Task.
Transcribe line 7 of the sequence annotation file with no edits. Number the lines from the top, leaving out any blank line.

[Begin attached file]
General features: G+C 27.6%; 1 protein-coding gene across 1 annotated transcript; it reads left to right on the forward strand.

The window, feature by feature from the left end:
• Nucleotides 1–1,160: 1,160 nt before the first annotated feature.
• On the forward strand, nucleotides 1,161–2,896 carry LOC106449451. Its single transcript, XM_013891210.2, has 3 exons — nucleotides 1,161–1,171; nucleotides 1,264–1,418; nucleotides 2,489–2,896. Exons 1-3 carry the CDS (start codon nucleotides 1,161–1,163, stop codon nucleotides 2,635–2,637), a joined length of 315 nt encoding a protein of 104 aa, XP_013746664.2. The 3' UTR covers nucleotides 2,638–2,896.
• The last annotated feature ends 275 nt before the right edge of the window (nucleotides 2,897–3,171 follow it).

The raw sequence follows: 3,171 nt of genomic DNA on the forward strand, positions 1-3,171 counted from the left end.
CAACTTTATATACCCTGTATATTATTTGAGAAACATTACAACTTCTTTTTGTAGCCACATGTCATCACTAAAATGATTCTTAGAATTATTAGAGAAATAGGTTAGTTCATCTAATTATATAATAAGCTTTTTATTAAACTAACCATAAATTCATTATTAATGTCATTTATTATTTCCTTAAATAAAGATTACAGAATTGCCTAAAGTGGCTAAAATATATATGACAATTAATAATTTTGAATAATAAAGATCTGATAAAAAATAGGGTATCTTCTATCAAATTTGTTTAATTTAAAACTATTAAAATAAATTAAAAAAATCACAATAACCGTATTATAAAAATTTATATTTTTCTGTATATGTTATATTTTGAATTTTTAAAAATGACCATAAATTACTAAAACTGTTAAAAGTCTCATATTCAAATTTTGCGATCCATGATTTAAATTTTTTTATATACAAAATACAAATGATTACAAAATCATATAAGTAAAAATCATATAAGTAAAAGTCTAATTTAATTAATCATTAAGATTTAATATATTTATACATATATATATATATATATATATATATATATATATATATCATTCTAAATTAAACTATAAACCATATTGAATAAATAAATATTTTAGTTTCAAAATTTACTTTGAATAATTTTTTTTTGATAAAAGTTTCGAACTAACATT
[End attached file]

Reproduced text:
CAACTTTATATACCCTGTATATTATTTGAGAAACATTACAACTTCTTTTTGTAGCCACATGTCATCACTAAAATGATTCTTAGAATTATTAGAGAAATAGGTTAGTTCATCTAATTATATAATAAGCTTTTTATTAAACTAACCATAAATTCATTATTAATGTCATTTATTATTTCCTTAAATAAAGATTACAGAATTGCCTAAAGTGGCTAAAATATATATGACAATTAATAATTTTGAATAATAAAGATCTGATAAAAAATAGGGTATCTTCTATCAAATTTGTTTAATTTAAAACTATTAAAATAAATTAAAAAAATCACAATAACCGTATTATAAAAATTTATATTTTTCTGTATATGTTATATTTTGAATTTTTAAAAATGACCATAAATTACTAAAACTGTTAAAAGTCTCATATTCAAATTTTGCGATCCATGATTTAAATTTTTTTATATACAAAATACAAATGATTACAAAATCATATAAGTAAAAATCATATAAGTAAAAGTCTAATTTAATTAATCATTAAGATTTAATATATTTATACATATATATATATATATATATATATATATATATATATATCATTCTAAATTAAACTATAAACCATATTGAATAAATAAATATTTTAGTTTCAAAATTTACTTTGAATAATTTTTTTTTGATAAAAGTTTCGAACTAACATT